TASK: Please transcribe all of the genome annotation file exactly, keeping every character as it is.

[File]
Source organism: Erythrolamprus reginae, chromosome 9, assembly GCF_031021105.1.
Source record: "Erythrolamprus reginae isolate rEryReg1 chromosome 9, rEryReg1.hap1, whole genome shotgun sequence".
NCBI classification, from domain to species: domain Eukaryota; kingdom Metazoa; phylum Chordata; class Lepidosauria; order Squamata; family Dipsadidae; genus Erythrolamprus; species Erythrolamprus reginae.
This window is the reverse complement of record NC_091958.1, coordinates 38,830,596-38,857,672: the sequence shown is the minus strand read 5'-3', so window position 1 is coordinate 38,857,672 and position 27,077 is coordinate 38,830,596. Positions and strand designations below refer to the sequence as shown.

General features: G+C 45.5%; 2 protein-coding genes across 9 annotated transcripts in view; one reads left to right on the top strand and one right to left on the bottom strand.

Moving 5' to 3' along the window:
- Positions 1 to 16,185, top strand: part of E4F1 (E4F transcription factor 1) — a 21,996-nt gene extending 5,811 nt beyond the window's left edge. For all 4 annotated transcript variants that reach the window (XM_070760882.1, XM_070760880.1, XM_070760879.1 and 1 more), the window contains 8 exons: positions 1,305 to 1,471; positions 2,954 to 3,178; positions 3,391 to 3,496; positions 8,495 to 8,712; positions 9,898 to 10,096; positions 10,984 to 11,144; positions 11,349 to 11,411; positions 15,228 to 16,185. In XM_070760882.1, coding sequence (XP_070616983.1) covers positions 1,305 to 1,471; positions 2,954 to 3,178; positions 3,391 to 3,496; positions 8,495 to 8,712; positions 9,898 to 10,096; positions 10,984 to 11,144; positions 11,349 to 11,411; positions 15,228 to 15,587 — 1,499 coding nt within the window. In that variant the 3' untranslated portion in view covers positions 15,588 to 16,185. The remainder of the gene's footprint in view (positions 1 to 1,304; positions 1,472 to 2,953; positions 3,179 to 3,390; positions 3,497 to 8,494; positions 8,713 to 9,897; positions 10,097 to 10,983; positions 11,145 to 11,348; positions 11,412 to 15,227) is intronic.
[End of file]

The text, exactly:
Source organism: Erythrolamprus reginae, chromosome 9, assembly GCF_031021105.1.
Source record: "Erythrolamprus reginae isolate rEryReg1 chromosome 9, rEryReg1.hap1, whole genome shotgun sequence".
NCBI classification, from domain to species: domain Eukaryota; kingdom Metazoa; phylum Chordata; class Lepidosauria; order Squamata; family Dipsadidae; genus Erythrolamprus; species Erythrolamprus reginae.
This window is the reverse complement of record NC_091958.1, coordinates 38,830,596-38,857,672: the sequence shown is the minus strand read 5'-3', so window position 1 is coordinate 38,857,672 and position 27,077 is coordinate 38,830,596. Positions and strand designations below refer to the sequence as shown.

General features: G+C 45.5%; 2 protein-coding genes across 9 annotated transcripts in view; one reads left to right on the top strand and one right to left on the bottom strand.

Moving 5' to 3' along the window:
- Positions 1 to 16,185, top strand: part of E4F1 (E4F transcription factor 1) — a 21,996-nt gene extending 5,811 nt beyond the window's left edge. For all 4 annotated transcript variants that reach the window (XM_070760882.1, XM_070760880.1, XM_070760879.1 and 1 more), the window contains 8 exons: positions 1,305 to 1,471; positions 2,954 to 3,178; positions 3,391 to 3,496; positions 8,495 to 8,712; positions 9,898 to 10,096; positions 10,984 to 11,144; positions 11,349 to 11,411; positions 15,228 to 16,185. In XM_070760882.1, coding sequence (XP_070616983.1) covers positions 1,305 to 1,471; positions 2,954 to 3,178; positions 3,391 to 3,496; positions 8,495 to 8,712; positions 9,898 to 10,096; positions 10,984 to 11,144; positions 11,349 to 11,411; positions 15,228 to 15,587 — 1,499 coding nt within the window. In that variant the 3' untranslated portion in view covers positions 15,588 to 16,185. The remainder of the gene's footprint in view (positions 1 to 1,304; positions 1,472 to 2,953; positions 3,179 to 3,390; positions 3,497 to 8,494; positions 8,713 to 9,897; positions 10,097 to 10,983; positions 11,145 to 11,348; positions 11,412 to 15,227) is intronic.